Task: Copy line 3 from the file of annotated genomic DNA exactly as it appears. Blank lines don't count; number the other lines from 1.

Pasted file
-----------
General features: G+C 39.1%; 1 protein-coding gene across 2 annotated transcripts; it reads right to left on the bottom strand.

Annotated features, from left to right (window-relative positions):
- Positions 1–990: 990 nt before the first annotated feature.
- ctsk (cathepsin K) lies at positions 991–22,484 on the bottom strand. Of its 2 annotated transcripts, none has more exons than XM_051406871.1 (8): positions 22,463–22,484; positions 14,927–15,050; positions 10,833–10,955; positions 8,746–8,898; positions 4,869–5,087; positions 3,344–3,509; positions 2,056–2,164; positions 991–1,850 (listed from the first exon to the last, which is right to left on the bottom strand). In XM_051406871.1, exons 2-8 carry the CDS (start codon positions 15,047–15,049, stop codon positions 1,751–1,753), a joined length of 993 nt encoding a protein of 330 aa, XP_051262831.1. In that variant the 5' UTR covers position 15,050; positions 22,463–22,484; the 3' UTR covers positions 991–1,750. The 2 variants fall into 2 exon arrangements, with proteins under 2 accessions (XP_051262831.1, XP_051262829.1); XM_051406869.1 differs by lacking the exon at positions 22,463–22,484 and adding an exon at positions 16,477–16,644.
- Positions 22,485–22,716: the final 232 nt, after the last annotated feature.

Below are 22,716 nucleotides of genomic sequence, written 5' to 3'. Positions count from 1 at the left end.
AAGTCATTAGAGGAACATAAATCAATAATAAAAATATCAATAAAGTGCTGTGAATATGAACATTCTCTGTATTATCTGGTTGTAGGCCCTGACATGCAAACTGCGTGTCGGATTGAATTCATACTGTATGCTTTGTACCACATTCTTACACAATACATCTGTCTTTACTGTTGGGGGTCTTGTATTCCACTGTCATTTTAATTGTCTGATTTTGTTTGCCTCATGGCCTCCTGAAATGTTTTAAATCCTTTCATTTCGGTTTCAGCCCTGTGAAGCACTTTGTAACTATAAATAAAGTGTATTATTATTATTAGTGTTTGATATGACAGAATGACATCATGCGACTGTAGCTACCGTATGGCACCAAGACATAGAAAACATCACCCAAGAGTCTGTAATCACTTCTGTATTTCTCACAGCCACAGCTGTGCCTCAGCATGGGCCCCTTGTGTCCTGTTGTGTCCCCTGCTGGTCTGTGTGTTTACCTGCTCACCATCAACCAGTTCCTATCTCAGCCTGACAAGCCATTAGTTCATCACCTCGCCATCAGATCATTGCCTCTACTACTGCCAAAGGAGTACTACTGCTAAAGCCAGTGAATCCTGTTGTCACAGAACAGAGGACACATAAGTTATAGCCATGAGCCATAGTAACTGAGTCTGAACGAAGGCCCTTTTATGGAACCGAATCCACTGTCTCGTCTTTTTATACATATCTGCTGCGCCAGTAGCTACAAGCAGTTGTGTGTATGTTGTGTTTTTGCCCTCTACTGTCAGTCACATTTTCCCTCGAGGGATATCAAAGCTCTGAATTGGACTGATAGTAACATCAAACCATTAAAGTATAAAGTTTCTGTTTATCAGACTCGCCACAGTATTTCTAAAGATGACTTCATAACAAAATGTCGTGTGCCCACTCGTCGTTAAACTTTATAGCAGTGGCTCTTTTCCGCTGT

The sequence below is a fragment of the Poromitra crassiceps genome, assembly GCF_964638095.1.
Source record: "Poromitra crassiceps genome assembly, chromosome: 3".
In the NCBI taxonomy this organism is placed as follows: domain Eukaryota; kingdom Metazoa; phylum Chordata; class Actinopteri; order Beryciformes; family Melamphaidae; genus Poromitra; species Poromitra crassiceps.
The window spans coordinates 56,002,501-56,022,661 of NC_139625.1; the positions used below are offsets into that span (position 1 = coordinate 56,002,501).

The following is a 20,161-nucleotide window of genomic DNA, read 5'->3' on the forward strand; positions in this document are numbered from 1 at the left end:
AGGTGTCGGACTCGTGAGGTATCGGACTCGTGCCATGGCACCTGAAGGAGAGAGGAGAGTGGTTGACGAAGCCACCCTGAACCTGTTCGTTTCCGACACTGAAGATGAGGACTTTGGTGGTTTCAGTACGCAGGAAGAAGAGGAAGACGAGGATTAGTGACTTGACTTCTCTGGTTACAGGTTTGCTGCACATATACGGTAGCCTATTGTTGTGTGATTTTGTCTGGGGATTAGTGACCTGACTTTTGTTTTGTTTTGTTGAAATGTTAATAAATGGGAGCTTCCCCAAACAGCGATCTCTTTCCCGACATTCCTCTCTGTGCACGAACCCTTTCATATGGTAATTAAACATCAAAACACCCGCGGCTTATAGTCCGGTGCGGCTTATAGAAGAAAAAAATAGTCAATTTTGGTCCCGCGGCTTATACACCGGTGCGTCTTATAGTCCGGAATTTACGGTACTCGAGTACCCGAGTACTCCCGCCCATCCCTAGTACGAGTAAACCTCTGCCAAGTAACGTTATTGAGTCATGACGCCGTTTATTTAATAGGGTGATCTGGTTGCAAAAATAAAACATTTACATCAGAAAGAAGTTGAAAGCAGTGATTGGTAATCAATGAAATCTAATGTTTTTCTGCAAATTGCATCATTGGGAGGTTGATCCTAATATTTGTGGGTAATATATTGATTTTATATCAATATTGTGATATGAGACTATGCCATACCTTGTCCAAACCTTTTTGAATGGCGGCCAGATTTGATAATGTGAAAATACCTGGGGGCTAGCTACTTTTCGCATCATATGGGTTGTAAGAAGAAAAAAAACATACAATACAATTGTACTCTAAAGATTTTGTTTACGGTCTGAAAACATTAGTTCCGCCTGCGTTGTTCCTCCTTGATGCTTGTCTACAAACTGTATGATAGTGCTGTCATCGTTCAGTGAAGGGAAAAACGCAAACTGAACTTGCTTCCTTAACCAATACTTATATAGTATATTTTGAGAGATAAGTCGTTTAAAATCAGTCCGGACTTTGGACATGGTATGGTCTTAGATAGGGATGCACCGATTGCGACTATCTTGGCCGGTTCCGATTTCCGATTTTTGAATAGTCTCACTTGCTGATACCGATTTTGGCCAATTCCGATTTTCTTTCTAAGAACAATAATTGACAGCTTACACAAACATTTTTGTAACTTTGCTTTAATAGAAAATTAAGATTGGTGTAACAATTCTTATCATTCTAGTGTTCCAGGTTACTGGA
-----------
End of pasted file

- Positions 1–990: 990 nt before the first annotated feature.